Wednesday morning, the White House released it’s requested budget for the 2015 Fiscal Year. The epic tome is almost 250 pages, and was delivered to Congress considerably later than any other time in the history of the United States.
Once again, user fees for aviation were part of the president’s new budget proposal, even though there is blowback and a strong opposition from Congress and the aviation community.
Apparently, nobody in the White House listens to the American people.
From the AOPA:
“We are disappointed that the President doesn’t seem to have gotten the message” said AOPA President Mark Baker. “With Congress on our side, I am confident we can prevent this arbitrary proposal from becoming a reality, but we have to stay vigilant. We are working hard to make general aviation more accessible and affordable, and whether you call it a user fee or a surcharge, we will keep fighting against proposals like this that would raise the cost of flying.”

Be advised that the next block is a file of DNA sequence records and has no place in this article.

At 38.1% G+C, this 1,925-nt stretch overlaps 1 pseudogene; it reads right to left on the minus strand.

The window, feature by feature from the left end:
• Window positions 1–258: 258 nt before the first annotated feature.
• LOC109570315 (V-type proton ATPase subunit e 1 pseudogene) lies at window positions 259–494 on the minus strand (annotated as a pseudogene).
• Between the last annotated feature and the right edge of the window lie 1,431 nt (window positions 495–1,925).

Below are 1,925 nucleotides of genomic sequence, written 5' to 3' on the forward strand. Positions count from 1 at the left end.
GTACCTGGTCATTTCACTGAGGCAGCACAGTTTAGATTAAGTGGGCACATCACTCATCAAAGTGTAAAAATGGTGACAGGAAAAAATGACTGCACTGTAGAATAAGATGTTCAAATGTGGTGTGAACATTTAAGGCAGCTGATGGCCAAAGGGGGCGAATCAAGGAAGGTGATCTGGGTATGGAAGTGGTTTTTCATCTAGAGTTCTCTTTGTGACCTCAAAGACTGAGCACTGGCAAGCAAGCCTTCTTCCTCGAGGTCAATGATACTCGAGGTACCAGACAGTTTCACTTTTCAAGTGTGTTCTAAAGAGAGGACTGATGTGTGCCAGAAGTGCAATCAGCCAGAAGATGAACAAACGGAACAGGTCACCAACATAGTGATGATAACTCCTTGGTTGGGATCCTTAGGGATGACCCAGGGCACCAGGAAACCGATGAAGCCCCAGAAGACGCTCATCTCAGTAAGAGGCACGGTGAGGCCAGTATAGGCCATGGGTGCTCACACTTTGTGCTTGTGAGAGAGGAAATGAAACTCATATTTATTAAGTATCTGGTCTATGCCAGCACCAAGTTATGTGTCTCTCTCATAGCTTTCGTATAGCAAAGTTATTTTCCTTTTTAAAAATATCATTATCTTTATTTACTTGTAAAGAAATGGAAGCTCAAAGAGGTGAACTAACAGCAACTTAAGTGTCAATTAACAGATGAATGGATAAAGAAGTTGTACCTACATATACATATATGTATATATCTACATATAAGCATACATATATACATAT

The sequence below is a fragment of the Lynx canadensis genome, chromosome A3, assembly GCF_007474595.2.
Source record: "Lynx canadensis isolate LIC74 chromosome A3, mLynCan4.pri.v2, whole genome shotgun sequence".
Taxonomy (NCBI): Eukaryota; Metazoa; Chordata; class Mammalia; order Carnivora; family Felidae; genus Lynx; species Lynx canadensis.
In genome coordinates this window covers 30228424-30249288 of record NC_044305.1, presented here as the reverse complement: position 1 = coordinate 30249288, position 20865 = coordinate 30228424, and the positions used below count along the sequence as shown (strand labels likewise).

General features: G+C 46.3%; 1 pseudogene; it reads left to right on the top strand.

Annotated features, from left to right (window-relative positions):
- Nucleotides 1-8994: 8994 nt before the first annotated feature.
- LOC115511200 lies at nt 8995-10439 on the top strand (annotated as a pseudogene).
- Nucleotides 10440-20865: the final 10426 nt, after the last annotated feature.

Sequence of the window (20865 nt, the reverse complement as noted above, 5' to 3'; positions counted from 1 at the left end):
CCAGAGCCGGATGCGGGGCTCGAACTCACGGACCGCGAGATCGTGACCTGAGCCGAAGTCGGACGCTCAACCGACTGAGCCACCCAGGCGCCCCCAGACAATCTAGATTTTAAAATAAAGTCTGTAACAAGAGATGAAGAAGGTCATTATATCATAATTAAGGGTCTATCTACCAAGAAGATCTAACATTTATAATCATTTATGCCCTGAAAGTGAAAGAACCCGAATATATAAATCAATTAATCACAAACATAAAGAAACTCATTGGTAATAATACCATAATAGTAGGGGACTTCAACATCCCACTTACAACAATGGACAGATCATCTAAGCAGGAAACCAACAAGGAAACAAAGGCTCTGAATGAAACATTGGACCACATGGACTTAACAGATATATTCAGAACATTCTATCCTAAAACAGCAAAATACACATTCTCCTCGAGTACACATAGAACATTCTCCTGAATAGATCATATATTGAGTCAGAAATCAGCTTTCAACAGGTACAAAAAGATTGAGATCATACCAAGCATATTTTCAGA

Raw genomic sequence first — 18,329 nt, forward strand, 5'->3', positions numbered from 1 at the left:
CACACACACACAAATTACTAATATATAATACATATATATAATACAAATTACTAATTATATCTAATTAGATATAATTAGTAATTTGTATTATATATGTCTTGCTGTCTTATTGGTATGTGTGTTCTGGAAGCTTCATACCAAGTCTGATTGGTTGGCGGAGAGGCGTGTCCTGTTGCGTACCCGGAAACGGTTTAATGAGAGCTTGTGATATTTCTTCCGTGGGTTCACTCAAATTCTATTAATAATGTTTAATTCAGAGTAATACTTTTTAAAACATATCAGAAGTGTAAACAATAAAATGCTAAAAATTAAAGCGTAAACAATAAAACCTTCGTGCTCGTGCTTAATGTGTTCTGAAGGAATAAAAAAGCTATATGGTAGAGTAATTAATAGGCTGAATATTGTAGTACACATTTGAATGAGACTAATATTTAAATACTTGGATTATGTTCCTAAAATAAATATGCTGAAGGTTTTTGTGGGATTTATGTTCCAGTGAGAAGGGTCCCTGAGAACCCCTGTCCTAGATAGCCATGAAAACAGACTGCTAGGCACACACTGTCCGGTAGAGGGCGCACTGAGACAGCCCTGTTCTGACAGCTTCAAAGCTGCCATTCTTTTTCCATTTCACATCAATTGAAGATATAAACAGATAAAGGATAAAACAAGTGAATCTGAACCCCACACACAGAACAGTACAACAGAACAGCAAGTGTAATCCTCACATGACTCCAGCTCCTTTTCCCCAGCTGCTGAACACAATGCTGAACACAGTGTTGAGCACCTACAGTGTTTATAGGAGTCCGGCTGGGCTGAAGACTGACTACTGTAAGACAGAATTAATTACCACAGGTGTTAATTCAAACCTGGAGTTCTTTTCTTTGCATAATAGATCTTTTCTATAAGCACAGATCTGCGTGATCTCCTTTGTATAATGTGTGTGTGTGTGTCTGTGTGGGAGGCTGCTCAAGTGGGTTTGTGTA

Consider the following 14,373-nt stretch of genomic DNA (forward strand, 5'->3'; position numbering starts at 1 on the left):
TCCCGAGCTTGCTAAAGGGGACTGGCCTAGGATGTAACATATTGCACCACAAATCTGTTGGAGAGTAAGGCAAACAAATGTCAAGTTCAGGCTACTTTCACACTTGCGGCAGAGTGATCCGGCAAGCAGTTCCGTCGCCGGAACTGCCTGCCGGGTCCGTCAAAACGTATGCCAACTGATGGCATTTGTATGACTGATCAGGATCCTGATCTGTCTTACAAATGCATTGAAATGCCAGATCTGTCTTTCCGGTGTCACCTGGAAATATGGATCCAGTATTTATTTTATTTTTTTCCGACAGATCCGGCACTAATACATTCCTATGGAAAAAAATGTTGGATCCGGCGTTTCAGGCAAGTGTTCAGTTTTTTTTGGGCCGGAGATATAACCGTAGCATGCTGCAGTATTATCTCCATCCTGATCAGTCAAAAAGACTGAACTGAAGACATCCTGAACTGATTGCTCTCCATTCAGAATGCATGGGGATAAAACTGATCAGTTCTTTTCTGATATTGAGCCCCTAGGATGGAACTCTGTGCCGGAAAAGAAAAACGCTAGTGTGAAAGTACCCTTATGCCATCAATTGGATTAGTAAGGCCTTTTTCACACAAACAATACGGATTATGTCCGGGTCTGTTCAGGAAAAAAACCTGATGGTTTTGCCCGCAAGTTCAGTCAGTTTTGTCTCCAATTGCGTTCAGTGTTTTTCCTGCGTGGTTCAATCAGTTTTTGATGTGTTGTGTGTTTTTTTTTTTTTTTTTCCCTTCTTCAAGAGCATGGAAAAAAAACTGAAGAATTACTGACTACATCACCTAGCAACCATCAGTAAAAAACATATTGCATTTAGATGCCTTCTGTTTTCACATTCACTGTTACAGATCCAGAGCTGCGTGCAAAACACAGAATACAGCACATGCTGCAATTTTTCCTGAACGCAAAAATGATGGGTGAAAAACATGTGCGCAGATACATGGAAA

A $100 per-flight fee has been a regular feature of the president’s annual budget proposals, making an appearance in each of the past four spending plans. But each time, the idea has been forcefully rejected.
On Feb. 27, leaders of the House aviation subcommittee and the co-chairs of the House General Aviation Caucus sent a letter to President Obama reiterating their strong bipartisan opposition to user fees and asking the president not to include a user fee proposal in his upcoming budget. The letter noted that the House of Representatives has repeatedly rejected this user fee proposal and opposition remains strong in both parties.
The letter was signed by House Aviation Subcommittee Chairman Frank LoBiondo (R-New Jersey) and Ranking Member Rick Larson (D-Washington), along with AOPA members Sam Graves (R-Missouri), and John Barrow (D-Georgia). Graves and Barrow co-chair the House General Aviation Caucus which has 238 members. And while it expresses support for the economic contributions of commercial and general aviation, including manufacturing and associated industries, it also notes that those industries could be harmed by fees.
“Your continued support for any proposal to implement a per-flight-fee on commercial and general aviation would only serve to undermine the strength of our aviation transportation system and the jobs that rely on this important segment of our nation’s economy,” the letter warned.
You can read the whole article HERE.